ender 5 | 398
27 Apr 2011 #5
Topa

Topa name sounds bit strange there is Polish name Tołpa and it's you say it exact same as Topa in English. I had a coleague with Tołpa name.
Bzibzioh
27 Apr 2011 #6
The other issue regarding passenger lists is many Polish people listed Russia as their homeland, and some even had Germany or Austria.

Why "even"? Poland was divided between Russia, Prussia (Germany) and Austro-Hungarian Empire (Austria) for 123 years.

I believe in many cases this may have been where the ship departed

It has nothing to do with point of departure but everything to do with what nation's passport they held.
Polonius3 1,000 | 12,446
28 Apr 2011 #7
TOPA: porbably from topić (to drown), so the drowner; or possibly a topo nick from places such as Topilec, Topiło or similar.

TO£PA: from Russian word "толпа" (cake of salt).
maksym 2 | 47
29 Apr 2011 #8
The Ellis Island website has passenger manifests for 2 persons that may be of interest to you.

1st you want to search for Anna Topa. Choose the 1 who arrived in 1914 from Wach. Her destination was 168 River St. Haverhill Mass. Her brother-in-law Wiktor Wyze???bek was listed as living there.

For the 2nd, use this spelling of the name: Wiktor Wizrembek

Wiktor arrived in 1910 from Wachy, and his destination was 211 River St, Haverhill, Mass His brother-in-law Jozef ?????? was listed as living there.

Be sure to view both manifest pages for each of the persons above. On Wiktors other manifest page, he listed his nearest relative in country of origin as his wife Rosalya Wizrembek, in Wachy, Lomza
OP NHwoodshome 2 | 4
1 May 2011 #9
Haverhill Mass is where they immigrated too!! I think you found them and perhaps the REAL spelling of the name!!! Any other information would be priceless, I cannot thank you enough.
Patrycja19 63 | 2,699
1 May 2011 #10
The problem I see is the different spellings of what appears to be the same surname in some databases. While researching members on my mothers side of the family I have seen given names and surnames misspelled as well as dates being wrong.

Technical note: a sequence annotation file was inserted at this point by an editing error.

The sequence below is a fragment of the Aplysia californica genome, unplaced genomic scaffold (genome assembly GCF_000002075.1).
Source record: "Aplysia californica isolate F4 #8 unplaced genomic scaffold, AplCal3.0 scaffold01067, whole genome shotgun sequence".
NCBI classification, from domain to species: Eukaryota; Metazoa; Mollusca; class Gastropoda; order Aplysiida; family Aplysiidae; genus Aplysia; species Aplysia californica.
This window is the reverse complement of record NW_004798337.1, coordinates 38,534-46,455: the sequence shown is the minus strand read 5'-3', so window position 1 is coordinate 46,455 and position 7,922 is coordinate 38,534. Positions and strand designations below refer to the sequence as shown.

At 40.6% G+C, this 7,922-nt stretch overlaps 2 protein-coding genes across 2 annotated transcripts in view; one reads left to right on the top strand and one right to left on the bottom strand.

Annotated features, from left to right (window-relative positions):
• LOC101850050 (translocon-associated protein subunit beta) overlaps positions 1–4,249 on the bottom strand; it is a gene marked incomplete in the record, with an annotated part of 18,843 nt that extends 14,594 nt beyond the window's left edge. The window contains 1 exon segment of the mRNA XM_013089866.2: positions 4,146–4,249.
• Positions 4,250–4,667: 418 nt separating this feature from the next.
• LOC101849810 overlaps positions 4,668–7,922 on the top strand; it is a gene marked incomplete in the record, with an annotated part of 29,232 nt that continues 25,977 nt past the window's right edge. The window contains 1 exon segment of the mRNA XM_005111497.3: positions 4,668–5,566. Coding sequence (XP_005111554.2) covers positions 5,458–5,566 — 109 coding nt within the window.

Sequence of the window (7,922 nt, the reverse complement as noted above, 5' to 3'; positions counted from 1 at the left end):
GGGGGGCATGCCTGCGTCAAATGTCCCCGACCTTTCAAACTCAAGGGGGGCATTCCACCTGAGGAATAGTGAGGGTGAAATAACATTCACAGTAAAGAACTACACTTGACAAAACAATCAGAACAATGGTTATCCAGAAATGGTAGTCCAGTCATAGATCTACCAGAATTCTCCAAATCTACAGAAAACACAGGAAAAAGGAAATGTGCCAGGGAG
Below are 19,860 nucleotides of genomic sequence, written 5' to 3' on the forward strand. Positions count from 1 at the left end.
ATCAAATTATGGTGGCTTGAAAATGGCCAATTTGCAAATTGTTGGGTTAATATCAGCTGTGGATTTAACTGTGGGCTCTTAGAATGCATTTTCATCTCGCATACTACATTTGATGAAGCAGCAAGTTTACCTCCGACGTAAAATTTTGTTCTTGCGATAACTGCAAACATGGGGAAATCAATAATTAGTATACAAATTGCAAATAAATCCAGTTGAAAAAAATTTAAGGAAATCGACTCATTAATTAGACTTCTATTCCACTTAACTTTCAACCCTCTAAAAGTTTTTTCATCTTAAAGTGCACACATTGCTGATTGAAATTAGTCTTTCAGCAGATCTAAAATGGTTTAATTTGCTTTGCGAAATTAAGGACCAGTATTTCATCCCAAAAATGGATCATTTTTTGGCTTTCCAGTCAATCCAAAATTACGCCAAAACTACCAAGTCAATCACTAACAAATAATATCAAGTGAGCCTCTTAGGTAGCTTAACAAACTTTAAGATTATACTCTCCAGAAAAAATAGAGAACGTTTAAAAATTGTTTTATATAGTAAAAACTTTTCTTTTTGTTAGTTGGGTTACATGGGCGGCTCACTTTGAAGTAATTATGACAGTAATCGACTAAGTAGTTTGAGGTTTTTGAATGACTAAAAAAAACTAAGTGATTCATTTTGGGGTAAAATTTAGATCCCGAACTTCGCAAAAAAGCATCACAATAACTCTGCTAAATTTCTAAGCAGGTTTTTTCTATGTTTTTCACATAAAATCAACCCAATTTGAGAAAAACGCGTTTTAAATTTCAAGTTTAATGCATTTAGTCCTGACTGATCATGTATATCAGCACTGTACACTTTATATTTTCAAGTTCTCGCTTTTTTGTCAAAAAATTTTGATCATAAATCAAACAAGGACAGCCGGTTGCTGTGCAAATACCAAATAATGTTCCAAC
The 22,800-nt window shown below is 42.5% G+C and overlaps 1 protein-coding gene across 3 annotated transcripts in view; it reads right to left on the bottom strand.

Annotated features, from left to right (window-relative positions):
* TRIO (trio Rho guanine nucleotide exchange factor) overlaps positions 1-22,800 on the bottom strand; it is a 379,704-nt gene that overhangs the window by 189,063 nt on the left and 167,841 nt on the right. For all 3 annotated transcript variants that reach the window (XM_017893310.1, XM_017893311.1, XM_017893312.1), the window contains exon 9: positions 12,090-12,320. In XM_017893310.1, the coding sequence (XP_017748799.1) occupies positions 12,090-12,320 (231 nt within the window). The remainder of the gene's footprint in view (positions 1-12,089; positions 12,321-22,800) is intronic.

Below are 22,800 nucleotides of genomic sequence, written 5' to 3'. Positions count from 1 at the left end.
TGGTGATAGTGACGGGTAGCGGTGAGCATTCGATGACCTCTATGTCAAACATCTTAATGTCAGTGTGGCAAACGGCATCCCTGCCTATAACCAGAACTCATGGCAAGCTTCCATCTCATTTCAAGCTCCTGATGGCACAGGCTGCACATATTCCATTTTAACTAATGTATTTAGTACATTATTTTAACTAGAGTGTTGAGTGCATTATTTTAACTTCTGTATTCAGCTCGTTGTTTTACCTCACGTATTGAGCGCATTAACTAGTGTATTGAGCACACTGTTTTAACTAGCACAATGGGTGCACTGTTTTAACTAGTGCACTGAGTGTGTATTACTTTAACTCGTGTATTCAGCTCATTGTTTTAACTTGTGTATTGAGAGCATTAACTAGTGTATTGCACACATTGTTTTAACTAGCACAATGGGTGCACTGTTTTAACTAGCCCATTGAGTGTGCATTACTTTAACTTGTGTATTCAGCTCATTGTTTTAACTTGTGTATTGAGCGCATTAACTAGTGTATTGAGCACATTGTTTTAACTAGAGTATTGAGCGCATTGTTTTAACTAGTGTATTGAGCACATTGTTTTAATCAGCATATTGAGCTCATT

thats a given problem with old records and documents, I have found numerous decrepancies in
pretty much all my records found for my family..

not uncommon.

Any other information would be priceless, I cannot thank you enough.

are you referring to the topa above? or the other records?
maksym 2 | 47
1 May 2011 #11
Here's another manifest to look at:

Jan Wyrembek- 1909, he was going to his brother Franciszek's residence in Haverhill, Mass.

I typed in this spelling of the surname at Google, and it showed 26,000 hits, maybe it's closer to the original spelling.
OP NHwoodshome 2 | 4
6 May 2011 #12
well the plot thickens, I found a Rozalia Wizembek ( Wizrembek without the R ) on the Prinz Friedrich Wilhelm June 22 1914 line number 2. The odd thing is it looks like she is going to Milwaukee and she is single. I wonder if she's my grandfathers sister, I also found the Anna Topa mentioned line number 11, here's another twist line number 10 Rozalia Mzus appears to also be going to the same address as Anna Topa, Haverhill Mass. I just have a real hard time reading the cursive writing.

My Grandmother's name was Razalia and they all are from Wach ( Topa, Wizembek, and Mzus) though it is mispelled on Wizembek's as Wark. I cannot make out the name written I can make out Wiktor Wyr and then at the end a K. I wish they hadn't written in cursive and it appears to be with a fountain pen which causes smudging and hard to define lines. My grandfather's manifest says Wachy but it is Wach also. It just seems too much of a coincidence that Topa ( my grandmother's maiden name), Wizembek missing the (R) and Wizrembek as well as Mzus all come from the same town Wach.